UPDATE: L.A. County Bans Plastic Bags
Update: The Los Angeles County Board Of Supervisors passed the plastic ban by a 3-1 vote, meaning shoppers in unincorporated areas of the county will no longer receive plastic bags to take home their purchases.
A colorful crowd gathered Tuesday morning in front of the Los Angeles Hall of Administrators in which the county Board of Supervisors would vote to ban plastic bags in unincorporated areas.
"We are here today to promote outreach and awareness. Our long-term goal is to stop single-use plastic bags," said Nancy Hastings of the Surfrider Foundation.
Thousands of plastic bags lined the walkway to the front doors of the building. Several people in plastic bag suits, referred to during the rally as 'bag monsters', stood in the crowd, held signs and chanted with other campaigners. "Yes we can" and "Hey, hey, ho, ho, plastic bags have got to go," they shouted.
Campaign leaders, supporters and members of the Board of Supervisors gave short, empowering and positive speeches at a podium set up in front of the steps to the building.
"The LA river looks like a trash dump. That has to stop, and it has to stop now," said Mark Gold, president of the nonprofit organization Heal the Beach.
Supervisor Zev Yaroslavsky referred to the plastic bag as the urban tumbleweed and went on to say that bags degrade the quality of life in LA County.
"Let LA County be the first, let them lead. Today we'll do just that," Yaroslavsky said.
Long time supporter and author of the bag ban ordinance (AB 1998) Assemblywoman Julia Brownley reminded the crowd that the ban on plastic bags is not just a Californian fight. Countries including China and Bangladesh have similar bans.
Under the legislation, supermarkets, large retail stores, liquor stores and food marts will not have plastic bags available in any locations within the unincorporated area of Los Angeles County. Shoppers would be expected to bring reusable bags to fill. If a reusable bag is forgotten, the stores would offer reusable bags for purchase or 10 cent paper bags. Proceeds from the 10 cent paper bags would go to costs associated with complying to the terms of the bag ban ordinance such as the providing of paper bags or campaigns to promote the use of reusable bags.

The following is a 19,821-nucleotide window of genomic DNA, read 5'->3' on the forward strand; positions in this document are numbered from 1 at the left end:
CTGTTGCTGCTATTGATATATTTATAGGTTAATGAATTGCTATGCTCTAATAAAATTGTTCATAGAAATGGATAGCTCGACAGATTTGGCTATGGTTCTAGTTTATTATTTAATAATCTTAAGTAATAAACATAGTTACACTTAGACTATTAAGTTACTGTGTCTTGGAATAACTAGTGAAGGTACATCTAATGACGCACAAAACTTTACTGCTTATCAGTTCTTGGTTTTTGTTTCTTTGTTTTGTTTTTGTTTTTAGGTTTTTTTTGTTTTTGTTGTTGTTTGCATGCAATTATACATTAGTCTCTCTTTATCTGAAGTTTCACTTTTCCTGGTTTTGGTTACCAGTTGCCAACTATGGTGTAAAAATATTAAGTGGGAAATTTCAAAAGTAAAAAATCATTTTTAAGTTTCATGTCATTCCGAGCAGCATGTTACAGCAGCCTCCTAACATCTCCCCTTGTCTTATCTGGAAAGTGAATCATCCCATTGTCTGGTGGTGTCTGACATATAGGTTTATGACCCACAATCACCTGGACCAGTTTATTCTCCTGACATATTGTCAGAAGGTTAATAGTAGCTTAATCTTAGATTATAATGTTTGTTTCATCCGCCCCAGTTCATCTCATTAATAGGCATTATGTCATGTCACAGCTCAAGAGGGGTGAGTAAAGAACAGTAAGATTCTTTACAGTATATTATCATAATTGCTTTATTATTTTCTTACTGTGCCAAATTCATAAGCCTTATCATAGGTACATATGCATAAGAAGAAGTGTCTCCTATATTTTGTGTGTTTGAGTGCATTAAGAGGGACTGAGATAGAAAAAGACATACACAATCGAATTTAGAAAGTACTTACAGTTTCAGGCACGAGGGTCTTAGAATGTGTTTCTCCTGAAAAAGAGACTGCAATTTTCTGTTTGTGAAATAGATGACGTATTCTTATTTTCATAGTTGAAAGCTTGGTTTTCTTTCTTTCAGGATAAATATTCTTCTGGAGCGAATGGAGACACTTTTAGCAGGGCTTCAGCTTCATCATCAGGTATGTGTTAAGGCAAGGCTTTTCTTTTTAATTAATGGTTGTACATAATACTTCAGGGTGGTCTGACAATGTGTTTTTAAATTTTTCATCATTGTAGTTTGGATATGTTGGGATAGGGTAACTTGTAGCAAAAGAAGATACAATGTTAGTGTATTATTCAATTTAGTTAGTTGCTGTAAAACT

"Nothing we use for five minutes should last 500 years," said actress and environmentalist Amy Smart.
Campaigner Tim Martinez said he can't take a walk anywhere without seeing plastic bag trash. He came to Tuesday's rally because he was "ready to stop complaining and to become part of the solution," he said
A major concern for Heal the Bay is the effect plastic pollution and littering has on marine life. An estimated 60 to 80 percent of all marine debris is plastic. Marine animals eat plastics, mistaking them for food and are unable to digest them. Animals can starve to death as a result.
The bag ban ordinance previously made it through the state Assembly and several Senate committees but it stopped when the California state Senate failed to pass the the bill on Aug. 31, 2010. Controversy arose between California leaders who had conflicted views on the ban.
From Brownley in a press release after the legislation failed in August:
“This is a sad day for California,” Assemblywoman Brownley said. “Communities across the state were waiting for the state to adopt a uniform, statewide ban on single-use bags before they adopt their own ordinances. The state failed them. But, this is an environmental movement that won’t be stopped, even by big-money interests like the American Chemistry Council. It’s not a matter of if, but a matter of when consumers bring their own bags and become good stewards of the environment.”
According to the same press release, Californians spend $25 million a year to collect and dispose of many of the 19 billion single-use plastic bags used by the state each year.
From The American Chemistry Council's press release after the failed legislation:
“We congratulate Senate members for discarding a costly bill that provides no real solutions to California’s litter problem and would have further jeopardized California’s already strained economy,” said Tim Shestek, senior director of State Affairs for the American Chemistry Council.
“Plastic bag makers look forward to working with grocers, legislators and environmental groups to develop workable, effective legislation that enables consumer choice, promotes recycling education and encourages a healthy environment and economy,” Shestek said.
The American Chemistry Council suggested the bag ban would only add to California's unemployment numbers if passed.
Andy Keller, a campaigner present at Tuesday's rally, said the passing of the bag ban ordinance would create green jobs for the unemployed. California has more reusable bag companies than any other state in the country, he said.
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